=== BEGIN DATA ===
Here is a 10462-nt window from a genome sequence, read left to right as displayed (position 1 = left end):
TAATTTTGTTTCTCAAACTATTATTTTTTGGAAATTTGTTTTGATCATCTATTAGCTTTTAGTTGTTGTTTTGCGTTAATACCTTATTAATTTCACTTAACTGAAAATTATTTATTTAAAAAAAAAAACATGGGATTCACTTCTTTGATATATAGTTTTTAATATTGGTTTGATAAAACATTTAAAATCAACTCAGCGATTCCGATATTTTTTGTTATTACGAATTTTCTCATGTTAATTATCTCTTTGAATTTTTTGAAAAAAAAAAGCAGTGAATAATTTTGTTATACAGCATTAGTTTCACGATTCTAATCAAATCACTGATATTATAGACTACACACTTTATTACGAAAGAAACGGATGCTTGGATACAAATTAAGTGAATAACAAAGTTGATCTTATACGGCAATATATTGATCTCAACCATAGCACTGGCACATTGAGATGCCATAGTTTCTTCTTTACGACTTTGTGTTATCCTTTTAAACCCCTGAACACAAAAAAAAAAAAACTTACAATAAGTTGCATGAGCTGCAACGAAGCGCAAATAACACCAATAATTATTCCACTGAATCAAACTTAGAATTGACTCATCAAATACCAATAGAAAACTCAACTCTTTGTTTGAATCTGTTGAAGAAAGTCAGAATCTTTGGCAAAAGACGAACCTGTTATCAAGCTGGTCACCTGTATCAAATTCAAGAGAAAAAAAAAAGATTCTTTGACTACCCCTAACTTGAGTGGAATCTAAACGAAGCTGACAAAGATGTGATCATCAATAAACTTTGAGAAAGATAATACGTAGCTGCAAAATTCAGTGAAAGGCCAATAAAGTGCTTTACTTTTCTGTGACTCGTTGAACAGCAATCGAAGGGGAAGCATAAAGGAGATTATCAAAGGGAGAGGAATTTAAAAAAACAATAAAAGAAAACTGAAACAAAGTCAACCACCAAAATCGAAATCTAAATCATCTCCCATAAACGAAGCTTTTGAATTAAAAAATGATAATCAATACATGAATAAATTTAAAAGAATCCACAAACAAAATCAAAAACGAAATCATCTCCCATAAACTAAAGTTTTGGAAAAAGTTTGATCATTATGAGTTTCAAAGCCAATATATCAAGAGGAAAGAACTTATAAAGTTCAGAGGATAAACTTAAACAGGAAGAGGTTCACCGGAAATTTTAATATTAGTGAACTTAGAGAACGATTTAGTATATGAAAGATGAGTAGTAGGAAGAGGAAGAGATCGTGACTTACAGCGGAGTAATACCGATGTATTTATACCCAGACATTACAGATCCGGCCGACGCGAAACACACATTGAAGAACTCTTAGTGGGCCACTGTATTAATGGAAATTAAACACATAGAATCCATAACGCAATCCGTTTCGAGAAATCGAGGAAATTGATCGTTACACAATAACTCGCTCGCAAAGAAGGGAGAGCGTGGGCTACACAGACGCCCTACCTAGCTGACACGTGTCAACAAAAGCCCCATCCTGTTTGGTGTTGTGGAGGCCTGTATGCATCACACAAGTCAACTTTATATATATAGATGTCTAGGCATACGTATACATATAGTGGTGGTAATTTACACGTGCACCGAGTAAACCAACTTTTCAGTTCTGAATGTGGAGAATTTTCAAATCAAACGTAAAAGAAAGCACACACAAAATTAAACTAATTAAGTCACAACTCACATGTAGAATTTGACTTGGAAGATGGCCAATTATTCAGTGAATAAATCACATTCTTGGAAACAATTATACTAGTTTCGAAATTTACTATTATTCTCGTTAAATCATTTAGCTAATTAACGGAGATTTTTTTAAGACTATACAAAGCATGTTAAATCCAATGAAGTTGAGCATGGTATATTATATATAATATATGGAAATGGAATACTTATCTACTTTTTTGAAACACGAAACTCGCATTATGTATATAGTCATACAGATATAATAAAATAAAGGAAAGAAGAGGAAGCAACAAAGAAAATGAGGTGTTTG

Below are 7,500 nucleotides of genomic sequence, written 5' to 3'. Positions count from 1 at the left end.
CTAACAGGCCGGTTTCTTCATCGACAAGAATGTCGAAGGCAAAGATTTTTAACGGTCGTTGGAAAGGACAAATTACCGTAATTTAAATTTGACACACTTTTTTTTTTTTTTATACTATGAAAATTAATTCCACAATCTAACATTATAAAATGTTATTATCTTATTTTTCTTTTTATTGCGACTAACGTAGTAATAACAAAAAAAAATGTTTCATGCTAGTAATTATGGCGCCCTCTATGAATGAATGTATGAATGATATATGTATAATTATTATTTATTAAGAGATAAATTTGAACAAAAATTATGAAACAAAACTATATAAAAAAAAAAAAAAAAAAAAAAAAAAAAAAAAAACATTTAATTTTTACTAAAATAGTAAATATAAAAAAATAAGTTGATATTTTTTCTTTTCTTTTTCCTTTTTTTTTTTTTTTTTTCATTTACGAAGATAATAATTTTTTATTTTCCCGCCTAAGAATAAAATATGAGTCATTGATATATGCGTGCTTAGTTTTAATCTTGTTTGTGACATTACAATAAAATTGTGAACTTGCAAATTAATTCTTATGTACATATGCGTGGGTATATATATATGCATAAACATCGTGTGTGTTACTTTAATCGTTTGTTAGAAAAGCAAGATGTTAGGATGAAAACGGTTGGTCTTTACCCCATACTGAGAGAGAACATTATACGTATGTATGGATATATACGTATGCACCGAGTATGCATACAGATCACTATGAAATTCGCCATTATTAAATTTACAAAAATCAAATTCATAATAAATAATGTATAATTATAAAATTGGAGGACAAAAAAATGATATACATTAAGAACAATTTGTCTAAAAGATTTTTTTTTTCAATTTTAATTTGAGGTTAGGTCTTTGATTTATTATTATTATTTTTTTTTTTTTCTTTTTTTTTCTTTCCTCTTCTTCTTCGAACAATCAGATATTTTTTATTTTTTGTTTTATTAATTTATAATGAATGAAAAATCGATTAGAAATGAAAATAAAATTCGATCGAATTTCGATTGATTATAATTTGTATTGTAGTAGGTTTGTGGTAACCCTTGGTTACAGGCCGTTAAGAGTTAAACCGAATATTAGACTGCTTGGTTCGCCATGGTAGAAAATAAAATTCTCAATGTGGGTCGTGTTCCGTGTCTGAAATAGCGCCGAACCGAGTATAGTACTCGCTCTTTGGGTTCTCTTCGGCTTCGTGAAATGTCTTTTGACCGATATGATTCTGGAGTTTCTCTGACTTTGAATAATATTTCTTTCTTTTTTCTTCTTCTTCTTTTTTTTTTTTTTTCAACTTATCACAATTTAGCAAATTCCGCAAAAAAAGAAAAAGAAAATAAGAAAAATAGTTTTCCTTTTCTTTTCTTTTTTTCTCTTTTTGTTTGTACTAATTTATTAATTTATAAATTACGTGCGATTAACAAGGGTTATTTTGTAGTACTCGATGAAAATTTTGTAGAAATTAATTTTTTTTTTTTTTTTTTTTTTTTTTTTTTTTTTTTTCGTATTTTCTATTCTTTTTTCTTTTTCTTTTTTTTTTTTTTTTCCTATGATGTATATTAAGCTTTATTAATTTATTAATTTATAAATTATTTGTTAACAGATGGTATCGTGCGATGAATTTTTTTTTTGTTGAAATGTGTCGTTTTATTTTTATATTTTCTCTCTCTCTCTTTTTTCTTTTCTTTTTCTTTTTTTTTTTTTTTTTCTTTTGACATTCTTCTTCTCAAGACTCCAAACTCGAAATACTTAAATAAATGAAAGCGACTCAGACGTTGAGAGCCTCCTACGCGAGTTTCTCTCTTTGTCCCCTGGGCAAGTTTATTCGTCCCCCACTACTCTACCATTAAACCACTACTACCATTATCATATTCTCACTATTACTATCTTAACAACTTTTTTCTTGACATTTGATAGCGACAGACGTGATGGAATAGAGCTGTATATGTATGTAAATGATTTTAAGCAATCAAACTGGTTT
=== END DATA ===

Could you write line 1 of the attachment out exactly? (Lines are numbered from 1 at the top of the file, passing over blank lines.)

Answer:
Here is a 10462-nt window from a genome sequence, read left to right as displayed (position 1 = left end):